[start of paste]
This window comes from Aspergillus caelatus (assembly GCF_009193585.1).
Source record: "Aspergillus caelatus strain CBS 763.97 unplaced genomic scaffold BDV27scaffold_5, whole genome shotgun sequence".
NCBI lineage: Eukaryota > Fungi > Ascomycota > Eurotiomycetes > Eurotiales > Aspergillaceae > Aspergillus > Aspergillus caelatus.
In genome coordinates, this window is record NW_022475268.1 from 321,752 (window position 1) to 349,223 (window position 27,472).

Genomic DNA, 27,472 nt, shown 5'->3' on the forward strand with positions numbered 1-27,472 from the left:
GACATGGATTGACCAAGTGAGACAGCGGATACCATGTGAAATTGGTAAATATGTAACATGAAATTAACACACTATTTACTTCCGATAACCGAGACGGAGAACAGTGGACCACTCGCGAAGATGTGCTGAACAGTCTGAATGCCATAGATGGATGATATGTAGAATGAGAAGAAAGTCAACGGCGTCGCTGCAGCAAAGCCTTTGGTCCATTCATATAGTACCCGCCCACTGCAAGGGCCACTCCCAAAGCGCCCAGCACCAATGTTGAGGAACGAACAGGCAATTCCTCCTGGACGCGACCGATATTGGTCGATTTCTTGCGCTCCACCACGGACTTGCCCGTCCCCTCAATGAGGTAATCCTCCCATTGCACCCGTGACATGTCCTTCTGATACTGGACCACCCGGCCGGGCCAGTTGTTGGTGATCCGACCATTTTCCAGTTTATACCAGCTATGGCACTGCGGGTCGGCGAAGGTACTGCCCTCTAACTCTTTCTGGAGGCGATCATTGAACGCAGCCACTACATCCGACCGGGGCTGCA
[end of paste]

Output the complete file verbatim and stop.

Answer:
This window comes from Aspergillus caelatus (assembly GCF_009193585.1).
Source record: "Aspergillus caelatus strain CBS 763.97 unplaced genomic scaffold BDV27scaffold_5, whole genome shotgun sequence".
NCBI lineage: Eukaryota > Fungi > Ascomycota > Eurotiomycetes > Eurotiales > Aspergillaceae > Aspergillus > Aspergillus caelatus.
In genome coordinates, this window is record NW_022475268.1 from 321,752 (window position 1) to 349,223 (window position 27,472).

Genomic DNA, 27,472 nt, shown 5'->3' on the forward strand with positions numbered 1-27,472 from the left:
GACATGGATTGACCAAGTGAGACAGCGGATACCATGTGAAATTGGTAAATATGTAACATGAAATTAACACACTATTTACTTCCGATAACCGAGACGGAGAACAGTGGACCACTCGCGAAGATGTGCTGAACAGTCTGAATGCCATAGATGGATGATATGTAGAATGAGAAGAAAGTCAACGGCGTCGCTGCAGCAAAGCCTTTGGTCCATTCATATAGTACCCGCCCACTGCAAGGGCCACTCCCAAAGCGCCCAGCACCAATGTTGAGGAACGAACAGGCAATTCCTCCTGGACGCGACCGATATTGGTCGATTTCTTGCGCTCCACCACGGACTTGCCCGTCCCCTCAATGAGGTAATCCTCCCATTGCACCCGTGACATGTCCTTCTGATACTGGACCACCCGGCCGGGCCAGTTGTTGGTGATCCGACCATTTTCCAGTTTATACCAGCTATGGCACTGCGGGTCGGCGAAGGTACTGCCCTCTAACTCTTTCTGGAGGCGATCATTGAACGCAGCCACTACATCCGACCGGGGCTGCA